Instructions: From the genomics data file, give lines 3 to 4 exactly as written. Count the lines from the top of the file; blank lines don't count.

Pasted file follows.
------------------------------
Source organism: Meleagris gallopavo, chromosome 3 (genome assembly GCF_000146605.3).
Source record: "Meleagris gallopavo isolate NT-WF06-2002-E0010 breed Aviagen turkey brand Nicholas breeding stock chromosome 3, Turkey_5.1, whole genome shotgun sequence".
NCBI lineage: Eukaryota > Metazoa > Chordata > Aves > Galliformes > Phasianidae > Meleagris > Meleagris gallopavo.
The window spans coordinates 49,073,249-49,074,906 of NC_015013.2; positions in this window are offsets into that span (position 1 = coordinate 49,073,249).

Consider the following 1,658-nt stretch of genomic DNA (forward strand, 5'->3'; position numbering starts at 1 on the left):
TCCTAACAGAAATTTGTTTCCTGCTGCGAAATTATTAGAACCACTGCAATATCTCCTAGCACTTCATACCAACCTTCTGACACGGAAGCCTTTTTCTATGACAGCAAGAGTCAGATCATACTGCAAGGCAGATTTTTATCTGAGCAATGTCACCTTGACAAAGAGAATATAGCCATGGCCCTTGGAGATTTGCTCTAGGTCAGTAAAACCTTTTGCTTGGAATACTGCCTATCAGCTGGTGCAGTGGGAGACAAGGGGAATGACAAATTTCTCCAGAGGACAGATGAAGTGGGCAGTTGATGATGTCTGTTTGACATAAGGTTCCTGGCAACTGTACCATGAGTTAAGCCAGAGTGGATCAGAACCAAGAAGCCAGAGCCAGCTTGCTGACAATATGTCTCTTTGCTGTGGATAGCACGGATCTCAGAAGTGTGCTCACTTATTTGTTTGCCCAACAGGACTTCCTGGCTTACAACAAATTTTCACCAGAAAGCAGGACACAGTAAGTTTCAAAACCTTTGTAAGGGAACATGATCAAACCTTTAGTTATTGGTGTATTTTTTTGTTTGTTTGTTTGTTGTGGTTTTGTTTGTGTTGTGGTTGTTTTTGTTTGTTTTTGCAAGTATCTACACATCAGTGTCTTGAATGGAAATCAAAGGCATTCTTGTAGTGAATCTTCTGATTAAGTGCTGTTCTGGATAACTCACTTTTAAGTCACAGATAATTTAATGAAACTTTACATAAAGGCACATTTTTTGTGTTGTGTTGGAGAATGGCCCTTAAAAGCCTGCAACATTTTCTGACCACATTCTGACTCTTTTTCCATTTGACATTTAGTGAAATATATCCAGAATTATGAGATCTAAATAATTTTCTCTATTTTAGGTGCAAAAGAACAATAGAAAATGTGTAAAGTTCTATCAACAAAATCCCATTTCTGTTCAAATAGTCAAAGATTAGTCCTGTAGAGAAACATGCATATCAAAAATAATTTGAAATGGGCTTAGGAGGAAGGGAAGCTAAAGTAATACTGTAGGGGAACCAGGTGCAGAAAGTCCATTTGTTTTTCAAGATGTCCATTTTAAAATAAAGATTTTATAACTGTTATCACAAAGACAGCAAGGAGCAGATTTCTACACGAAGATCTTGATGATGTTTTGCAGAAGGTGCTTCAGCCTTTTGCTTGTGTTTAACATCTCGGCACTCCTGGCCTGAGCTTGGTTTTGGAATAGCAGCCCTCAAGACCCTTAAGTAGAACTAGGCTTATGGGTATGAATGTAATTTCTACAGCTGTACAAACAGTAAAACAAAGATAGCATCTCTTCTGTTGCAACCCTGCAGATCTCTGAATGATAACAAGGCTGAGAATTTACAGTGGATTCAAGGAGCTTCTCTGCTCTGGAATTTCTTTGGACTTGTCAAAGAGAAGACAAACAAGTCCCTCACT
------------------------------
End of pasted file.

NCBI lineage: Eukaryota > Metazoa > Chordata > Aves > Galliformes > Phasianidae > Meleagris > Meleagris gallopavo.
The window spans coordinates 49,073,249-49,074,906 of NC_015013.2; positions in this window are offsets into that span (position 1 = coordinate 49,073,249).